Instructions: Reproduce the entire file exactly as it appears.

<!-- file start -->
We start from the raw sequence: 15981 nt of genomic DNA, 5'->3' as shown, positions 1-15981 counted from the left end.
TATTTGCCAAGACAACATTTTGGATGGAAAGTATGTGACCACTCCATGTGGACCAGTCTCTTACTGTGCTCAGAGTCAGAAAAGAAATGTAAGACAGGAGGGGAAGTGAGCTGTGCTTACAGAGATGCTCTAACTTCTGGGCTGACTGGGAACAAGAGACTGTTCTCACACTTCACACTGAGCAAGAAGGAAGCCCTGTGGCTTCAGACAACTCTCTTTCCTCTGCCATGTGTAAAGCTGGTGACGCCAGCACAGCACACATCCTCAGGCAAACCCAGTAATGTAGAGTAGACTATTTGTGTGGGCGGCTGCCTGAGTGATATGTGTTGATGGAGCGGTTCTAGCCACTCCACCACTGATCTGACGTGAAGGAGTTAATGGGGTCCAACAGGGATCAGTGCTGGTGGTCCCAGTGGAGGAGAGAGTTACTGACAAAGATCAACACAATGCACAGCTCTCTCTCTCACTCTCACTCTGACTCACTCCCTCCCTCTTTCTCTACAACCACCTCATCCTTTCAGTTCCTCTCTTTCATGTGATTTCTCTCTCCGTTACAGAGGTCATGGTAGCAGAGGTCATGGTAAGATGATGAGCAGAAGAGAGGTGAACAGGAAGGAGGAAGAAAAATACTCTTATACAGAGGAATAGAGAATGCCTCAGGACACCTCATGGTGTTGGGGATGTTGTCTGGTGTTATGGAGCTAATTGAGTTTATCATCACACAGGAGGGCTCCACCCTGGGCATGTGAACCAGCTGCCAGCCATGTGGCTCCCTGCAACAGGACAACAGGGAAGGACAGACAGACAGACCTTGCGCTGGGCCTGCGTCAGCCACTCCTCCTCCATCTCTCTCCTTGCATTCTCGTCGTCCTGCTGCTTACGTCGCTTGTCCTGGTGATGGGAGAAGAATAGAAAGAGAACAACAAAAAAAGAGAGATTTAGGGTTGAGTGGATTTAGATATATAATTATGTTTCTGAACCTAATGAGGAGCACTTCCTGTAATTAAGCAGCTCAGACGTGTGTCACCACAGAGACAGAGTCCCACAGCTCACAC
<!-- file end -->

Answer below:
We start from the raw sequence: 15981 nt of genomic DNA, 5'->3' as shown, positions 1-15981 counted from the left end.
TATTTGCCAAGACAACATTTTGGATGGAAAGTATGTGACCACTCCATGTGGACCAGTCTCTTACTGTGCTCAGAGTCAGAAAAGAAATGTAAGACAGGAGGGGAAGTGAGCTGTGCTTACAGAGATGCTCTAACTTCTGGGCTGACTGGGAACAAGAGACTGTTCTCACACTTCACACTGAGCAAGAAGGAAGCCCTGTGGCTTCAGACAACTCTCTTTCCTCTGCCATGTGTAAAGCTGGTGACGCCAGCACAGCACACATCCTCAGGCAAACCCAGTAATGTAGAGTAGACTATTTGTGTGGGCGGCTGCCTGAGTGATATGTGTTGATGGAGCGGTTCTAGCCACTCCACCACTGATCTGACGTGAAGGAGTTAATGGGGTCCAACAGGGATCAGTGCTGGTGGTCCCAGTGGAGGAGAGAGTTACTGACAAAGATCAACACAATGCACAGCTCTCTCTCTCACTCTCACTCTGACTCACTCCCTCCCTCTTTCTCTACAACCACCTCATCCTTTCAGTTCCTCTCTTTCATGTGATTTCTCTCTCCGTTACAGAGGTCATGGTAGCAGAGGTCATGGTAAGATGATGAGCAGAAGAGAGGTGAACAGGAAGGAGGAAGAAAAATACTCTTATACAGAGGAATAGAGAATGCCTCAGGACACCTCATGGTGTTGGGGATGTTGTCTGGTGTTATGGAGCTAATTGAGTTTATCATCACACAGGAGGGCTCCACCCTGGGCATGTGAACCAGCTGCCAGCCATGTGGCTCCCTGCAACAGGACAACAGGGAAGGACAGACAGACAGACCTTGCGCTGGGCCTGCGTCAGCCACTCCTCCTCCATCTCTCTCCTTGCATTCTCGTCGTCCTGCTGCTTACGTCGCTTGTCCTGGTGATGGGAGAAGAATAGAAAGAGAACAACAAAAAAAGAGAGATTTAGGGTTGAGTGGATTTAGATATATAATTATGTTTCTGAACCTAATGAGGAGCACTTCCTGTAATTAAGCAGCTCAGACGTGTGTCACCACAGAGACAGAGTCCCACAGCTCACAC